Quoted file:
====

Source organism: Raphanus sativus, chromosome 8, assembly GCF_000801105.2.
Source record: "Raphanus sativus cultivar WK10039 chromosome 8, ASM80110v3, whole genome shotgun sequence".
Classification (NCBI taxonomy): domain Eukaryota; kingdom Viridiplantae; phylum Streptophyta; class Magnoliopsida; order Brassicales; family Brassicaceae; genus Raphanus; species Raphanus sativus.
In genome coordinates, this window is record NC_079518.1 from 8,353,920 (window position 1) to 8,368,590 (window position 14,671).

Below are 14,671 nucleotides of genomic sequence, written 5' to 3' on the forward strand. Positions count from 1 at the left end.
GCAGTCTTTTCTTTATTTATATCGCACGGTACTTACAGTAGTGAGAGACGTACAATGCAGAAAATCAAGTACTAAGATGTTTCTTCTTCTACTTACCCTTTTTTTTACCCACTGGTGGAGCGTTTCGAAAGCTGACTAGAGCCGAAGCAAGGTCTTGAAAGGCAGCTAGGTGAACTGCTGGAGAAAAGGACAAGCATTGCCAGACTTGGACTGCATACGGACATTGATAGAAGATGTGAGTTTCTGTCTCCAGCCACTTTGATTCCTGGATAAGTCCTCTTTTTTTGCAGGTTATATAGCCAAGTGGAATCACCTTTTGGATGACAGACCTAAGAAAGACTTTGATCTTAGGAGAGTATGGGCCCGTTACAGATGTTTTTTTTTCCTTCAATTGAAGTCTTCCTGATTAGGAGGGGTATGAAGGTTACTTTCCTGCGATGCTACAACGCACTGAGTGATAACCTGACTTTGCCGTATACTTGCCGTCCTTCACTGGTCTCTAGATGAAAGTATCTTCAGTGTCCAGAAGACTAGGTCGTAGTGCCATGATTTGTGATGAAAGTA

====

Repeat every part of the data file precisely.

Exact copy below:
Source organism: Raphanus sativus, chromosome 8, assembly GCF_000801105.2.
Source record: "Raphanus sativus cultivar WK10039 chromosome 8, ASM80110v3, whole genome shotgun sequence".
Classification (NCBI taxonomy): domain Eukaryota; kingdom Viridiplantae; phylum Streptophyta; class Magnoliopsida; order Brassicales; family Brassicaceae; genus Raphanus; species Raphanus sativus.
In genome coordinates, this window is record NC_079518.1 from 8,353,920 (window position 1) to 8,368,590 (window position 14,671).

Below are 14,671 nucleotides of genomic sequence, written 5' to 3' on the forward strand. Positions count from 1 at the left end.
GCAGTCTTTTCTTTATTTATATCGCACGGTACTTACAGTAGTGAGAGACGTACAATGCAGAAAATCAAGTACTAAGATGTTTCTTCTTCTACTTACCCTTTTTTTTACCCACTGGTGGAGCGTTTCGAAAGCTGACTAGAGCCGAAGCAAGGTCTTGAAAGGCAGCTAGGTGAACTGCTGGAGAAAAGGACAAGCATTGCCAGACTTGGACTGCATACGGACATTGATAGAAGATGTGAGTTTCTGTCTCCAGCCACTTTGATTCCTGGATAAGTCCTCTTTTTTTGCAGGTTATATAGCCAAGTGGAATCACCTTTTGGATGACAGACCTAAGAAAGACTTTGATCTTAGGAGAGTATGGGCCCGTTACAGATGTTTTTTTTTCCTTCAATTGAAGTCTTCCTGATTAGGAGGGGTATGAAGGTTACTTTCCTGCGATGCTACAACGCACTGAGTGATAACCTGACTTTGCCGTATACTTGCCGTCCTTCACTGGTCTCTAGATGAAAGTATCTTCAGTGTCCAGAAGACTAGGTCGTAGTGCCATGATTTGTGATGAAAGTA